An Australian blogger and author who faked terminal brain cancer faces legal action over her deception.
Belle Gibson gained fame in Australia after she claimed to have beaten cancer using natural remedies rather than medical intervention.
She launched a successful app and cookbook, but later admitted the diagnosis was made up.
Consumer Affairs Victoria is aiming to prosecute Ms Gibson for allegedly breaking Australian consumer law.
The regulator said it had conducted an in-depth investigation of Ms Gibson's activities and had applied to Australia's Federal Court for leave to pursue legal action.
Ms Gibson's claims to have cured her cancer with Ayurvedic medicine, oxygen therapy and a gluten and refined sugar-free diet propelled her to prominence.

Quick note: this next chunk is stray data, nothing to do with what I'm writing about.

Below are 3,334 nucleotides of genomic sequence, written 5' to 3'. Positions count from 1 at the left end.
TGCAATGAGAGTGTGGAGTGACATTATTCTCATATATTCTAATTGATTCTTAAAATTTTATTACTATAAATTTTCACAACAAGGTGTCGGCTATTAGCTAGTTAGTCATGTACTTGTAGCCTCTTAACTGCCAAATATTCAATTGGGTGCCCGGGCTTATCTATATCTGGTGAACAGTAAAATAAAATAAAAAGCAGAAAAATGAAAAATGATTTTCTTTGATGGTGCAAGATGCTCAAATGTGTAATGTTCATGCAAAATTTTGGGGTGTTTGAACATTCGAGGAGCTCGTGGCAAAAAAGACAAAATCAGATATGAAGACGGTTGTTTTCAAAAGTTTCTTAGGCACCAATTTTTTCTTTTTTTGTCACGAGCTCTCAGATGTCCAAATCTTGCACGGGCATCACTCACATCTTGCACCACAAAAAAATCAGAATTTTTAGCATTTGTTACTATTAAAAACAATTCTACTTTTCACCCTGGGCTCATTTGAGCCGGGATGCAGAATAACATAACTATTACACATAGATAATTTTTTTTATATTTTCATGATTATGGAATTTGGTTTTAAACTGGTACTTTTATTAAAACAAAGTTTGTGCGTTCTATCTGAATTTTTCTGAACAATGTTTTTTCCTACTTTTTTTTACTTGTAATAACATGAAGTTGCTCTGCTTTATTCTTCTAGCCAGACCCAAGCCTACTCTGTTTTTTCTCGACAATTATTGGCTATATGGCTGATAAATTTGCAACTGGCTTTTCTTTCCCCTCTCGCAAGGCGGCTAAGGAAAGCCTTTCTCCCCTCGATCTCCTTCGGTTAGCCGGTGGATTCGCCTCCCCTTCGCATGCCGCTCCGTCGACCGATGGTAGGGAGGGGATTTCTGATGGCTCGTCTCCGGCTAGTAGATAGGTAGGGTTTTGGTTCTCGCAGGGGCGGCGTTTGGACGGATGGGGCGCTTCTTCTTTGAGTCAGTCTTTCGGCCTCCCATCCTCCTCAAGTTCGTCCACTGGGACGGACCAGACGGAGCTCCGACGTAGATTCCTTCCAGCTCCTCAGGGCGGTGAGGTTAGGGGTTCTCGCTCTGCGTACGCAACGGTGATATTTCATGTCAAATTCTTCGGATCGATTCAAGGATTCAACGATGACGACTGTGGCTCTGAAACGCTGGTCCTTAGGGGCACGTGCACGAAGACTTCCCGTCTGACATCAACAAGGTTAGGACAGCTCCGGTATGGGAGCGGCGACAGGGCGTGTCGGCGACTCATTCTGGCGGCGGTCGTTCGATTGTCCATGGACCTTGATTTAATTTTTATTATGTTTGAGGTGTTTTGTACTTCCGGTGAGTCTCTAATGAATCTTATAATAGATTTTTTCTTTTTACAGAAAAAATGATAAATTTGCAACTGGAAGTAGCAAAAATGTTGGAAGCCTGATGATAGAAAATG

She capitalised on her fame with a successful app and a cookbook, both called The Whole Pantry, and promised to deliver a share of the profits to several charities.
But the money allegedly never reached the charities and cracks began to appear in Ms Gibson's story.
She later admitted to the Australian Women's Weekly magazine that none of her claims was true.
Attempting to justify her behaviour, she told the magazine: "If I don't have an answer, then I will sort of theorise it myself and come up with one. I think that's an easy thing to often revert to if you don't know what the answer is."
Ms Gibson's publisher, Penguin Australia, has already agreed to pay A$30,000 ($22,200; £15,300) to the Victorian Consumer Law Fund as a penalty for releasing The Whole Pantry, which was not fact checked.